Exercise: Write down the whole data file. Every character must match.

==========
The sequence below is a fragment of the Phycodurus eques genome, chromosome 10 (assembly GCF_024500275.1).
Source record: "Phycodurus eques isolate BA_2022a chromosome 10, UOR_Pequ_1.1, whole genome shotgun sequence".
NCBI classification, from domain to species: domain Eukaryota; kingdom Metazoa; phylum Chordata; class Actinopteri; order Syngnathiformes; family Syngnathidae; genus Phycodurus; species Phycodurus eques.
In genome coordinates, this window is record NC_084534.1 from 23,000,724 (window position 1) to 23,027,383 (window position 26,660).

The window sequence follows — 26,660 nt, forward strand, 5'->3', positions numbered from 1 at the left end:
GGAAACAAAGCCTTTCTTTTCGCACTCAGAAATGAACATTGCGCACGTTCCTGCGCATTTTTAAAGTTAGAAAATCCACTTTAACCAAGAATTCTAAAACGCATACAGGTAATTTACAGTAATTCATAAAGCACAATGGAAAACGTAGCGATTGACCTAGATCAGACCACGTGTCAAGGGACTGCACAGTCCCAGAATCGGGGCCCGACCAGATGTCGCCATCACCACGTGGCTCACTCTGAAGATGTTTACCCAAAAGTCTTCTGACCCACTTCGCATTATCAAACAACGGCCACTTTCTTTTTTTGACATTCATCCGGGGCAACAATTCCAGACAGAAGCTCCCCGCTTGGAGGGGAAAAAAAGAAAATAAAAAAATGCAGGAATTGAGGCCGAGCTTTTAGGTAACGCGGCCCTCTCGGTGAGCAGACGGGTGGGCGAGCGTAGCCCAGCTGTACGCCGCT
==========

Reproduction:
The sequence below is a fragment of the Phycodurus eques genome, chromosome 10 (assembly GCF_024500275.1).
Source record: "Phycodurus eques isolate BA_2022a chromosome 10, UOR_Pequ_1.1, whole genome shotgun sequence".
NCBI classification, from domain to species: domain Eukaryota; kingdom Metazoa; phylum Chordata; class Actinopteri; order Syngnathiformes; family Syngnathidae; genus Phycodurus; species Phycodurus eques.
In genome coordinates, this window is record NC_084534.1 from 23,000,724 (window position 1) to 23,027,383 (window position 26,660).

The window sequence follows — 26,660 nt, forward strand, 5'->3', positions numbered from 1 at the left end:
GGAAACAAAGCCTTTCTTTTCGCACTCAGAAATGAACATTGCGCACGTTCCTGCGCATTTTTAAAGTTAGAAAATCCACTTTAACCAAGAATTCTAAAACGCATACAGGTAATTTACAGTAATTCATAAAGCACAATGGAAAACGTAGCGATTGACCTAGATCAGACCACGTGTCAAGGGACTGCACAGTCCCAGAATCGGGGCCCGACCAGATGTCGCCATCACCACGTGGCTCACTCTGAAGATGTTTACCCAAAAGTCTTCTGACCCACTTCGCATTATCAAACAACGGCCACTTTCTTTTTTTGACATTCATCCGGGGCAACAATTCCAGACAGAAGCTCCCCGCTTGGAGGGGAAAAAAAGAAAATAAAAAAATGCAGGAATTGAGGCCGAGCTTTTAGGTAACGCGGCCCTCTCGGTGAGCAGACGGGTGGGCGAGCGTAGCCCAGCTGTACGCCGCT